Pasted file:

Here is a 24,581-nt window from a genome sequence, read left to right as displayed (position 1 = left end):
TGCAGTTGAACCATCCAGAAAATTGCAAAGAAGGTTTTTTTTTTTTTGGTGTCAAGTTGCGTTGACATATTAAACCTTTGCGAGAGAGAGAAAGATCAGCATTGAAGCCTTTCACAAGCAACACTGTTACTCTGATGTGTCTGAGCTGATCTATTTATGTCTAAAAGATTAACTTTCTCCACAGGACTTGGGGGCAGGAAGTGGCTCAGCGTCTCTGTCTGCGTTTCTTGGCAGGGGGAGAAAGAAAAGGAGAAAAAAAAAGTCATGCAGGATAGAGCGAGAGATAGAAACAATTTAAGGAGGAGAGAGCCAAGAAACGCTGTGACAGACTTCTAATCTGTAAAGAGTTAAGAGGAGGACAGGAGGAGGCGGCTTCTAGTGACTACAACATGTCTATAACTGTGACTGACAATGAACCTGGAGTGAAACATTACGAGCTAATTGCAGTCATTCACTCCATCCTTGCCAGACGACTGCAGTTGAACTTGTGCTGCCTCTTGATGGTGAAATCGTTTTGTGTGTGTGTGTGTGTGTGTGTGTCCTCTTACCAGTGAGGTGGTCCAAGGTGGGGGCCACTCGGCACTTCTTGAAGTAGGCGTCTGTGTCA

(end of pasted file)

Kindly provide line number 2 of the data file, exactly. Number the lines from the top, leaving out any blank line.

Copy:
TGCAGTTGAACCATCCAGAAAATTGCAAAGAAGGTTTTTTTTTTTTTGGTGTCAAGTTGCGTTGACATATTAAACCTTTGCGAGAGAGAGAAAGATCAGCATTGAAGCCTTTCACAAGCAACACTGTTACTCTGATGTGTCTGAGCTGATCTATTTATGTCTAAAAGATTAACTTTCTCCACAGGACTTGGGGGCAGGAAGTGGCTCAGCGTCTCTGTCTGCGTTTCTTGGCAGGGGGAGAAAGAAAAGGAGAAAAAAAAAGTCATGCAGGATAGAGCGAGAGATAGAAACAATTTAAGGAGGAGAGAGCCAAGAAACGCTGTGACAGACTTCTAATCTGTAAAGAGTTAAGAGGAGGACAGGAGGAGGCGGCTTCTAGTGACTACAACATGTCTATAACTGTGACTGACAATGAACCTGGAGTGAAACATTACGAGCTAATTGCAGTCATTCACTCCATCCTTGCCAGACGACTGCAGTTGAACTTGTGCTGCCTCTTGATGGTGAAATCGTTTTGTGTGTGTGTGTGTGTGTGTGTGTCCTCTTACCAGTGAGGTGGTCCAAGGTGGGGGCCACTCGGCACTTCTTGAAGTAGGCGTCTGTGTCA